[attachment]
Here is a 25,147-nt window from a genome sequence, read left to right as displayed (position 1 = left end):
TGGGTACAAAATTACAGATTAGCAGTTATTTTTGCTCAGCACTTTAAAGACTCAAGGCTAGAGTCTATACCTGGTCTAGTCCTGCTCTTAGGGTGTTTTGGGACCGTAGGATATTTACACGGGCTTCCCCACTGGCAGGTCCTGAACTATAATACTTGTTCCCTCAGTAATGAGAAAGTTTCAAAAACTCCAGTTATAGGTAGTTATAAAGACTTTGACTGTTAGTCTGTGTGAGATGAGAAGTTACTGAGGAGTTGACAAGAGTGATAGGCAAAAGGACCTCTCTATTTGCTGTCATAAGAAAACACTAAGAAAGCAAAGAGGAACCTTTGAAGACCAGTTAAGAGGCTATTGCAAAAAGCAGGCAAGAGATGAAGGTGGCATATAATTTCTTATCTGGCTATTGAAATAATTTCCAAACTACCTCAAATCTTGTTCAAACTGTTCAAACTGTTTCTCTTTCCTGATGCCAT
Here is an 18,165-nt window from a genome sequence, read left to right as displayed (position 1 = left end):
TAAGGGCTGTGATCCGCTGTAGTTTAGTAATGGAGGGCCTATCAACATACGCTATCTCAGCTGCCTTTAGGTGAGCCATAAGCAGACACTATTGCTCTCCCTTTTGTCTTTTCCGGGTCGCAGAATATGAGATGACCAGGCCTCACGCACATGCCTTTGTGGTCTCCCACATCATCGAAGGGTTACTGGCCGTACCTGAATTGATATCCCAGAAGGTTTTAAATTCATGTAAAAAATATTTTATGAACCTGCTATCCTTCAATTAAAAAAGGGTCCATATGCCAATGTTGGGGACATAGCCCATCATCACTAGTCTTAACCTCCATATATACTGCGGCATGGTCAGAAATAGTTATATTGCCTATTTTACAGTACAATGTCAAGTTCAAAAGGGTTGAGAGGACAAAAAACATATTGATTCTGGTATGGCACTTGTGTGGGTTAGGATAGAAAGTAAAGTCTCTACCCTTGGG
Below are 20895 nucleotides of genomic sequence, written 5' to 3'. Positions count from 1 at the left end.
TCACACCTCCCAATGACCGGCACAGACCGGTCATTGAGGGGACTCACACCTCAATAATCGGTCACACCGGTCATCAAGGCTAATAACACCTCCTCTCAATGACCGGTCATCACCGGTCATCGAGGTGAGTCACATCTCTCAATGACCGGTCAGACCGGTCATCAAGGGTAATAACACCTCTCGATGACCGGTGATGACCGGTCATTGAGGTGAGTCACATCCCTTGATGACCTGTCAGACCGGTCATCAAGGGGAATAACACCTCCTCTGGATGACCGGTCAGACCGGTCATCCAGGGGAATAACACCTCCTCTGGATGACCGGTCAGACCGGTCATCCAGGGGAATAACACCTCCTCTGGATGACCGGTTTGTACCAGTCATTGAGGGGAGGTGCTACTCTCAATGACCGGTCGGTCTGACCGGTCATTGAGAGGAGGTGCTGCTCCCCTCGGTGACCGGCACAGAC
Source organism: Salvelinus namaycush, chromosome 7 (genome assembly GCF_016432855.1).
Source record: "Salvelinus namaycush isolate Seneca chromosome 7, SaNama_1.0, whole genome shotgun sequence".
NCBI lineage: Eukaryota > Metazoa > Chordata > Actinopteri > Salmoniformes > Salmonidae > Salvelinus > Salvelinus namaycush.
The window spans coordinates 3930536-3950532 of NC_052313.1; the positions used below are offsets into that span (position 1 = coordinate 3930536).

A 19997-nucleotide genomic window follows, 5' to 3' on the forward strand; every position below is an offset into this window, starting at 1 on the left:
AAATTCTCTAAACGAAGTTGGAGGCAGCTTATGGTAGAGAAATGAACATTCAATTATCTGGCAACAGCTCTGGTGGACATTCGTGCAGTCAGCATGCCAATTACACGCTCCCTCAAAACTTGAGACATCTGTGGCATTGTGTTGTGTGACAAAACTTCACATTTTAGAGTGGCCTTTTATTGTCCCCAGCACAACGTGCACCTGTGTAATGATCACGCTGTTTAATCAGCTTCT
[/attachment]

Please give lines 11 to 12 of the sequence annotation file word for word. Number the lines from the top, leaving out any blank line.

A 19997-nucleotide genomic window follows, 5' to 3' on the forward strand; every position below is an offset into this window, starting at 1 on the left:
AAATTCTCTAAACGAAGTTGGAGGCAGCTTATGGTAGAGAAATGAACATTCAATTATCTGGCAACAGCTCTGGTGGACATTCGTGCAGTCAGCATGCCAATTACACGCTCCCTCAAAACTTGAGACATCTGTGGCATTGTGTTGTGTGACAAAACTTCACATTTTAGAGTGGCCTTTTATTGTCCCCAGCACAACGTGCACCTGTGTAATGATCACGCTGTTTAATCAGCTTCT